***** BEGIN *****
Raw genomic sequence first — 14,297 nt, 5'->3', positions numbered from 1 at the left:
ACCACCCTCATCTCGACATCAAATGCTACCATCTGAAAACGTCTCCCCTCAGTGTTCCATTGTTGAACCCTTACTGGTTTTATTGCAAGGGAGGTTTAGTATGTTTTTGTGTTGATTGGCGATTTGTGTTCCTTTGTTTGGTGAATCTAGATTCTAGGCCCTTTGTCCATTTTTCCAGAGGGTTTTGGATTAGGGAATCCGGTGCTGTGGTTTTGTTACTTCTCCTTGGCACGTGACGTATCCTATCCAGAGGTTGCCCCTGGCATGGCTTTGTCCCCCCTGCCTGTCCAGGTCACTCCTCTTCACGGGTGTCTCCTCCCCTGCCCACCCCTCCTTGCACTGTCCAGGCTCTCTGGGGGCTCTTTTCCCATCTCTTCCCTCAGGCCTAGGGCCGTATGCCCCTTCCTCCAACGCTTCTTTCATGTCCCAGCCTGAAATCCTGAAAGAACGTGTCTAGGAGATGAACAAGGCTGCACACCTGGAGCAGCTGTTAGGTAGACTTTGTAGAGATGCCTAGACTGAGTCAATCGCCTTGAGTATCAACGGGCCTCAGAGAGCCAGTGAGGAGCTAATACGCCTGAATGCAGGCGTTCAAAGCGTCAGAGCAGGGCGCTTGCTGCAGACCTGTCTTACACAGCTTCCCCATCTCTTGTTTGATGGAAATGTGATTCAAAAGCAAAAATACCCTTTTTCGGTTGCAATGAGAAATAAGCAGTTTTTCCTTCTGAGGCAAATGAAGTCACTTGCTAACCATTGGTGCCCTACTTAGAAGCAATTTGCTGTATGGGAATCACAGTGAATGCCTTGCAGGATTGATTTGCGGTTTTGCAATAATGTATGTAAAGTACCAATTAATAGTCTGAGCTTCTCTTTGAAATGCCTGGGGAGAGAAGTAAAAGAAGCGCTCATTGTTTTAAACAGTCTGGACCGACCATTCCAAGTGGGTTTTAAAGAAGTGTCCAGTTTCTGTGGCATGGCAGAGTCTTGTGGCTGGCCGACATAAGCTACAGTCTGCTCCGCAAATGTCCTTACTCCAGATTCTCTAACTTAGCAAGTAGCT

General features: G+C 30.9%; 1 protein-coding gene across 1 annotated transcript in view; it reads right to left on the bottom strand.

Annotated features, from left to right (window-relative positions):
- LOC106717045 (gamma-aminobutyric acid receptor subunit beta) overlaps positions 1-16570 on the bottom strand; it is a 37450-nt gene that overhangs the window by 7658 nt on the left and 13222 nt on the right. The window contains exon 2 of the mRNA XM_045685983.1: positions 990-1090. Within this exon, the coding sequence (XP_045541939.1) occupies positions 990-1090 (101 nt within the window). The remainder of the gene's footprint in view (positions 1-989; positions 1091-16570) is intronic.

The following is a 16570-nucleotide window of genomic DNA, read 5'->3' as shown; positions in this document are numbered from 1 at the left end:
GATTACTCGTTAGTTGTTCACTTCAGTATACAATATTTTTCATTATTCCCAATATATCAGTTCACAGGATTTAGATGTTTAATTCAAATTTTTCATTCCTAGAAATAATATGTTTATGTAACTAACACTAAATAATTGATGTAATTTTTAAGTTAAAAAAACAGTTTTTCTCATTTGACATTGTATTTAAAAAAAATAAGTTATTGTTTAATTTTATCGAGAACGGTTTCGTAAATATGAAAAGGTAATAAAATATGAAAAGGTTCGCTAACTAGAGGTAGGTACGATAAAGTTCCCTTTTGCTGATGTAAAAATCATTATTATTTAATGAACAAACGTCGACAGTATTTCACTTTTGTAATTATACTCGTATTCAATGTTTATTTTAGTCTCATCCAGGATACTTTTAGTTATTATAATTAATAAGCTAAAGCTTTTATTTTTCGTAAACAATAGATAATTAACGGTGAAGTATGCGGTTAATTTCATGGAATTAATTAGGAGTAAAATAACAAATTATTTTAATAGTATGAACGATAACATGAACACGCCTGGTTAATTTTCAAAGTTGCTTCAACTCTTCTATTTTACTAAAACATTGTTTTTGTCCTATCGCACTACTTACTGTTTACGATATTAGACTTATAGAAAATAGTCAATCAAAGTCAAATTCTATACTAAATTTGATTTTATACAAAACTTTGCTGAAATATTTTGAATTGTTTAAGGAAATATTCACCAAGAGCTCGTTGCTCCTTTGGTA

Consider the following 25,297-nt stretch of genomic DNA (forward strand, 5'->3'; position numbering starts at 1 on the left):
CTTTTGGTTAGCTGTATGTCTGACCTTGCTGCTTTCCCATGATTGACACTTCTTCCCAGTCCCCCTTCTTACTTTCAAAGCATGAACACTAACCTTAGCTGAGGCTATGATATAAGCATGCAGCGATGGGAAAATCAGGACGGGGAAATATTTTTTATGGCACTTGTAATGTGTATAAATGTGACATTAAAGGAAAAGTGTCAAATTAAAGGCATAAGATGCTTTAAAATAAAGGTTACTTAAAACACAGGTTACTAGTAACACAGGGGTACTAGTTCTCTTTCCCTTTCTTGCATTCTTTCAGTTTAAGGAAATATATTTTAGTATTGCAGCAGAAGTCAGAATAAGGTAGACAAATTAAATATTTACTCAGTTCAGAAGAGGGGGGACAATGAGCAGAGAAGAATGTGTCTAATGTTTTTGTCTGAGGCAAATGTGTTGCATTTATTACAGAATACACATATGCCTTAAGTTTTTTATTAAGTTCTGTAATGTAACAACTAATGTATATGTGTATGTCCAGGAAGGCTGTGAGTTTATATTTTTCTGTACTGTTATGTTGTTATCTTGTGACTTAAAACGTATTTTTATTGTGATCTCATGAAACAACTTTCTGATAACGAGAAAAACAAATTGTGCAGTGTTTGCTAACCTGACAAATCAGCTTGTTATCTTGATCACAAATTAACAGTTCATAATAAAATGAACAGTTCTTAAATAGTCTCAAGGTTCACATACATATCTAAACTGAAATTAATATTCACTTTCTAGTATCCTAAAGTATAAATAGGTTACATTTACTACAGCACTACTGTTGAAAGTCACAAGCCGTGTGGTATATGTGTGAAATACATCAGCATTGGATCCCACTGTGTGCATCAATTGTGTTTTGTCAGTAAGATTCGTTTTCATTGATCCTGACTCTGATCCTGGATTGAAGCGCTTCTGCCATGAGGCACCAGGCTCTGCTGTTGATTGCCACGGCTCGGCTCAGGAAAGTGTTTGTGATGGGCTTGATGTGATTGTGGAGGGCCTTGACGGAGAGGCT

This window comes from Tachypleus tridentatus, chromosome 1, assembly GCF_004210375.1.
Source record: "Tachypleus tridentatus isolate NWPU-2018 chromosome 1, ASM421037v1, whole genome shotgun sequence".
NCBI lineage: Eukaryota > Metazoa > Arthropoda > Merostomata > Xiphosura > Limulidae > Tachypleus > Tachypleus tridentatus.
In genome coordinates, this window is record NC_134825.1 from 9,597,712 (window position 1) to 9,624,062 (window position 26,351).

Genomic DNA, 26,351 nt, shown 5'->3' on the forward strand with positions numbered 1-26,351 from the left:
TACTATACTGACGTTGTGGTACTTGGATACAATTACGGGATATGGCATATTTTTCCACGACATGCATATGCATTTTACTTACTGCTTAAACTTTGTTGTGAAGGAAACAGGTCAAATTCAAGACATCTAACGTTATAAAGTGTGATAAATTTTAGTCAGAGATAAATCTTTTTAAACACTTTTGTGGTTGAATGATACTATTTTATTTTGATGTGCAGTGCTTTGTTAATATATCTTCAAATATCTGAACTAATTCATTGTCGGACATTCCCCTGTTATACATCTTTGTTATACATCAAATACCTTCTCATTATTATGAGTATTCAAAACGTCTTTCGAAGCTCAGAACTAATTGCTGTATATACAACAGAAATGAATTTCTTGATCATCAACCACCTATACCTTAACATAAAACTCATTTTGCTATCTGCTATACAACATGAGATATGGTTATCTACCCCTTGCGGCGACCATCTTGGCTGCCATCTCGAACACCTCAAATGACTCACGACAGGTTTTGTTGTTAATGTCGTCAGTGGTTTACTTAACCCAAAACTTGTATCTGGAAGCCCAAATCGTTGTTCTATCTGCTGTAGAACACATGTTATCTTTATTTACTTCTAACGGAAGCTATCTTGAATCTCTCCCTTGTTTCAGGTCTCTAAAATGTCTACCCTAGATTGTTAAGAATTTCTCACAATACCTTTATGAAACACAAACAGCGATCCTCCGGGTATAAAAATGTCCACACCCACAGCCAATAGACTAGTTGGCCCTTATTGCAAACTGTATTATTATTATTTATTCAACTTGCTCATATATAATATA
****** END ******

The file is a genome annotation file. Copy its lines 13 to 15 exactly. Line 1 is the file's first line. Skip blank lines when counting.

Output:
In genome coordinates, this window is record NC_134825.1 from 9,597,712 (window position 1) to 9,624,062 (window position 26,351).

Genomic DNA, 26,351 nt, shown 5'->3' on the forward strand with positions numbered 1-26,351 from the left:
TACTATACTGACGTTGTGGTACTTGGATACAATTACGGGATATGGCATATTTTTCCACGACATGCATATGCATTTTACTTACTGCTTAAACTTTGTTGTGAAGGAAACAGGTCAAATTCAAGACATCTAACGTTATAAAGTGTGATAAATTTTAGTCAGAGATAAATCTTTTTAAACACTTTTGTGGTTGAATGATACTATTTTATTTTGATGTGCAGTGCTTTGTTAATATATCTTCAAATATCTGAACTAATTCATTGTCGGACATTCCCCTGTTATACATCTTTGTTATACATCAAATACCTTCTCATTATTATGAGTATTCAAAACGTCTTTCGAAGCTCAGAACTAATTGCTGTATATACAACAGAAATGAATTTCTTGATCATCAACCACCTATACCTTAACATAAAACTCATTTTGCTATCTGCTATACAACATGAGATATGGTTATCTACCCCTTGCGGCGACCATCTTGGCTGCCATCTCGAACACCTCAAATGACTCACGACAGGTTTTGTTGTTAATGTCGTCAGTGGTTTACTTAACCCAAAACTTGTATCTGGAAGCCCAAATCGTTGTTCTATCTGCTGTAGAACACATGTTATCTTTATTTACTTCTAACGGAAGCTATCTTGAATCTCTCCCTTGTTTCAGGTCTCTAAAATGTCTACCCTAGATTGTTAAGAATTTCTCACAATACCTTTATGAAACACAAACAGCGATCCTCCGGGTATAAAAATGTCCACACCCACAGCCAATAGACTAGTTGGCCCTTATTGCAAACTGTATTATTATTATTTATTCAACTTGCTCATATATAATATA